T.S Eliot may have claimed that April was the cruelest month, but he hadn’t experienced Wellington in early August. By now, the gloss of wearing one’s winter coat and boots has well worn off (especially if you’ve been wearing them since March) and the grimness of rain, wind and more rain is starting to eat away at any joie de vivre you have left. Or maybe that’s just me. I can cope with June (a long weekend, a half-marathon) and July (my birthday, school holidays), but August is rough. Thank goodness for books, binge-watching and bowls of soup accompanied by lavishly buttered baguettes.

Sweetcorn And Kumara Soup

Sweetcorn and kumara soup

After a recent Three Ways With column extolling the virtues of frozen vegetables I had a large bag of frozen sweetcorn taking up valuable room in our tiny freezer. I am emotionally scarred by the frozen vegetables we had to eat at boarding school and the other members of my household are fervently anti-corn campaigners, but I was determined to use it up. This sunshine-y soup is the result.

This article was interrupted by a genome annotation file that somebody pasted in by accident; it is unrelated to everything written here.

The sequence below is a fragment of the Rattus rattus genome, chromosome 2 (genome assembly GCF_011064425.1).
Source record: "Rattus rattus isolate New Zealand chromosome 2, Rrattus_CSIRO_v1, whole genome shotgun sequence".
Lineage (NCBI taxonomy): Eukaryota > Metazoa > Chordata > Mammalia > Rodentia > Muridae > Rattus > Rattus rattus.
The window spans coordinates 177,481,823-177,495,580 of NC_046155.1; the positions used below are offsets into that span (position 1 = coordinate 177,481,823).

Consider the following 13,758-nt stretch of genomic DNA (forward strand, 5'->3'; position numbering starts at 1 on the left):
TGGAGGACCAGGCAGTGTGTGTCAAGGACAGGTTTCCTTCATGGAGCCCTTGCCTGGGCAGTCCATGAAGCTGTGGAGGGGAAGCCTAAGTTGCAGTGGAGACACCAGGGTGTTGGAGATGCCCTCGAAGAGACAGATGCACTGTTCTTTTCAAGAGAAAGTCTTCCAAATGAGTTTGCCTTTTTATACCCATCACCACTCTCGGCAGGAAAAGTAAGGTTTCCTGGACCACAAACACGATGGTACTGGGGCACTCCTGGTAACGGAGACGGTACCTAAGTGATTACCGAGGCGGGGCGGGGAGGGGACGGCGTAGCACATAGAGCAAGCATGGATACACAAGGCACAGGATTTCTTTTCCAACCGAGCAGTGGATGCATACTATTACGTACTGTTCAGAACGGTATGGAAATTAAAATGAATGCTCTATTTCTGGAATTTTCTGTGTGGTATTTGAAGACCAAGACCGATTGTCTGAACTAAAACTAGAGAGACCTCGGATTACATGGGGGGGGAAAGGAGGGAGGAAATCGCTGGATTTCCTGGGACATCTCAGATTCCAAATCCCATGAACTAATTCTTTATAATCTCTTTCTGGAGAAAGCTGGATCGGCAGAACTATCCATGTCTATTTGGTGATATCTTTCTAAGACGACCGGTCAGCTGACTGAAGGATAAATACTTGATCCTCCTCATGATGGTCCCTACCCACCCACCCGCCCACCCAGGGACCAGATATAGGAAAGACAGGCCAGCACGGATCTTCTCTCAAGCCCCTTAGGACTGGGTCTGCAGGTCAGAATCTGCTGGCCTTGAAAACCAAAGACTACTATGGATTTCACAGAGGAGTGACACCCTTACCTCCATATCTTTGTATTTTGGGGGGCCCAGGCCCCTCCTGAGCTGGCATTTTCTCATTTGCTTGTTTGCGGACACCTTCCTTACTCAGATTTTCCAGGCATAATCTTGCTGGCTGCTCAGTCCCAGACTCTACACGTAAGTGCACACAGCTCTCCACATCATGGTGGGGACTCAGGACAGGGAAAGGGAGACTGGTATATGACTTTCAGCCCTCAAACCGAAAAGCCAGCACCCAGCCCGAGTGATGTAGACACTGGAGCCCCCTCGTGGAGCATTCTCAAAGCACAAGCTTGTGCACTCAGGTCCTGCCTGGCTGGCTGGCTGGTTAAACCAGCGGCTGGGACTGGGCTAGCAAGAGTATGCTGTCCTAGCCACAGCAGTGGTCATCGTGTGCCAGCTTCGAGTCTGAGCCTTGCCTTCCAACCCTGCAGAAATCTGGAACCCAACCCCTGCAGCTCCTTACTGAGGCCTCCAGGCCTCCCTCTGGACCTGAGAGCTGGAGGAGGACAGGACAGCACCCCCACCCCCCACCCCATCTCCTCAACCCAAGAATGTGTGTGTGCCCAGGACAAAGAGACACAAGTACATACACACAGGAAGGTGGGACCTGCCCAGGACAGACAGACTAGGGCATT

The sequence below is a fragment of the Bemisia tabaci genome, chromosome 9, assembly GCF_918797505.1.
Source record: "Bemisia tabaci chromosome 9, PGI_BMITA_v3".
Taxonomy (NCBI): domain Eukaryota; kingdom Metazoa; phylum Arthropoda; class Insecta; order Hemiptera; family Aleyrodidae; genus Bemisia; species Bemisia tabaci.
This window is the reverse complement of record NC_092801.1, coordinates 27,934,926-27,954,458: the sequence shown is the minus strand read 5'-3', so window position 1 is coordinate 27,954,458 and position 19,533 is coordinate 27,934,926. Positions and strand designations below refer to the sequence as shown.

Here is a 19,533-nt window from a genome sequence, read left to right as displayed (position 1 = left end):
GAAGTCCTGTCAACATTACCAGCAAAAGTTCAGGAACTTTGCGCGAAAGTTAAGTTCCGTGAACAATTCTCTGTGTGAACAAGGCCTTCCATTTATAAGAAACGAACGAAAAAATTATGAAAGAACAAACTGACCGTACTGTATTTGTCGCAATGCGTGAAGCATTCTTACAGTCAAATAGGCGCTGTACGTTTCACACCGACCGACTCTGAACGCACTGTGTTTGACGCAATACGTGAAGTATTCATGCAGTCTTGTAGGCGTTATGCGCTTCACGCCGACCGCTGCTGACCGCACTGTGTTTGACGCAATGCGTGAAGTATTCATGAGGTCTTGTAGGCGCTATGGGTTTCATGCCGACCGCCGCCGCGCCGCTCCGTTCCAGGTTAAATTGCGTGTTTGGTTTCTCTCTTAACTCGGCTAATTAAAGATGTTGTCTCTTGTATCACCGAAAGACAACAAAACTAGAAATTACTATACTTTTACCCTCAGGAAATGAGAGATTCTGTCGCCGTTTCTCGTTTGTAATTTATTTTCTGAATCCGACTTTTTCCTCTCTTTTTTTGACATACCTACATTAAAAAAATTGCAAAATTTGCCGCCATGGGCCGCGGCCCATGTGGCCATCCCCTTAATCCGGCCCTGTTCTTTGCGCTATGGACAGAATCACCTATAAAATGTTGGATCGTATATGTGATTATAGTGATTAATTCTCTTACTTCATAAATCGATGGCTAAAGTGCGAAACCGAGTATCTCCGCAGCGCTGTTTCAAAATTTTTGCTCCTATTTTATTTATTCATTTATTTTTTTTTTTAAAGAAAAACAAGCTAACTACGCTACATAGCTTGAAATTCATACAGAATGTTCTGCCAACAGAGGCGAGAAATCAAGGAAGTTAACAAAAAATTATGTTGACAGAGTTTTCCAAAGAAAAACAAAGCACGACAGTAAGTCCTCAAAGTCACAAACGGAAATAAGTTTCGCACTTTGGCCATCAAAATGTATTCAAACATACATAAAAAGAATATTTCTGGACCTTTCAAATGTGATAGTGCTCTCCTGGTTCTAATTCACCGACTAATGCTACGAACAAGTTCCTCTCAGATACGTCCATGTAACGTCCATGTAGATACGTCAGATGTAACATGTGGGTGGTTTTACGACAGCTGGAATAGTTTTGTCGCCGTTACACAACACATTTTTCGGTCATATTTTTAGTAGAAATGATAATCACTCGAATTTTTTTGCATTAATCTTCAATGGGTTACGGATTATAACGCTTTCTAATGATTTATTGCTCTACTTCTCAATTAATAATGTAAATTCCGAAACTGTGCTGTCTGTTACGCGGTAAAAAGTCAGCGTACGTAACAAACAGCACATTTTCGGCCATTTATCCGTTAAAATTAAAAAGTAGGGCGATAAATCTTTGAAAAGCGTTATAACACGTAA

2 Tbsp extra virgin olive oil

1 large onion, finely diced

2 cloves garlic, finely chopped

2 stalks celery, finely diced

1 tsp ground turmeric

1 tsp ground coriander

600g (1 large) golden or orange kumara, peeled and cut into 2cm chunks

3 cups good chicken (or vegetable) stock

3 cups frozen corn kernels

Finely grated zest and freshly squeezed juice of 1 large lemon

A splash of cream

A handful finely chopped fresh parsley

Heat the oil in a large, heavy pot. Add the onion, garlic and celery, plus a large pinch of sea salt. Cook over medium heat for 10 minutes, until the vegetables are soft and beginning to colour.

Raise the heat slightly, then add the spices and kumara. Cook for a couple of minutes, stirring to coat the kumara in the onion and spice mixture, then pour in the stock. Bring to a gentle boil, then lower the heat and simmer for 10 minutes or until the kumara is nearly tender. Add the corn and cook for three minutes.

Remove from the heat and puree (with a stick blender, ordinary blender, or food processor. Don’t try pushing this one through a sieve, you’ll hate yourself – and me.) Return to the pot and add the lemon juice and zest, then taste and season appropriately. Reheat gently until piping hot, then serve in warmed bowls topped with a swirl of cream and a scattering of parsley. Makes about 1.5 litres, freezes well.

What are your tactics for surviving the bleakest month of winter?